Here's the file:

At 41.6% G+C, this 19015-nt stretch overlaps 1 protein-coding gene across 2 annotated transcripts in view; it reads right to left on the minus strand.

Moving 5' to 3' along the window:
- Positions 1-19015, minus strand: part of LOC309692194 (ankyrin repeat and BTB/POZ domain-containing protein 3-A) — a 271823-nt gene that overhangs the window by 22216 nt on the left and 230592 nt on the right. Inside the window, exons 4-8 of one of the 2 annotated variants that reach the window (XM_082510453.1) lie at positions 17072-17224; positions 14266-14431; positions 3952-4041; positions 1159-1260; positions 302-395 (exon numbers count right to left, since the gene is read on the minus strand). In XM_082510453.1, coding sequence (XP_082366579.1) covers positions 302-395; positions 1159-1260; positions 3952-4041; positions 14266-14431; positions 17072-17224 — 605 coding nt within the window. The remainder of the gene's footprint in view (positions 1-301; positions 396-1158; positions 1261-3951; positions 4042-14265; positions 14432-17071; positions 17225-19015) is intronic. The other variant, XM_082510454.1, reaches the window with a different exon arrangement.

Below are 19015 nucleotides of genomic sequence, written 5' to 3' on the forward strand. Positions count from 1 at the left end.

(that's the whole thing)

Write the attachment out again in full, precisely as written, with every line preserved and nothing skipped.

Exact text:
At 41.6% G+C, this 19015-nt stretch overlaps 1 protein-coding gene across 2 annotated transcripts in view; it reads right to left on the minus strand.

Moving 5' to 3' along the window:
- Positions 1-19015, minus strand: part of LOC309692194 (ankyrin repeat and BTB/POZ domain-containing protein 3-A) — a 271823-nt gene that overhangs the window by 22216 nt on the left and 230592 nt on the right. Inside the window, exons 4-8 of one of the 2 annotated variants that reach the window (XM_082510453.1) lie at positions 17072-17224; positions 14266-14431; positions 3952-4041; positions 1159-1260; positions 302-395 (exon numbers count right to left, since the gene is read on the minus strand). In XM_082510453.1, coding sequence (XP_082366579.1) covers positions 302-395; positions 1159-1260; positions 3952-4041; positions 14266-14431; positions 17072-17224 — 605 coding nt within the window. The remainder of the gene's footprint in view (positions 1-301; positions 396-1158; positions 1261-3951; positions 4042-14265; positions 14432-17071; positions 17225-19015) is intronic. The other variant, XM_082510454.1, reaches the window with a different exon arrangement.

Below are 19015 nucleotides of genomic sequence, written 5' to 3' on the forward strand. Positions count from 1 at the left end.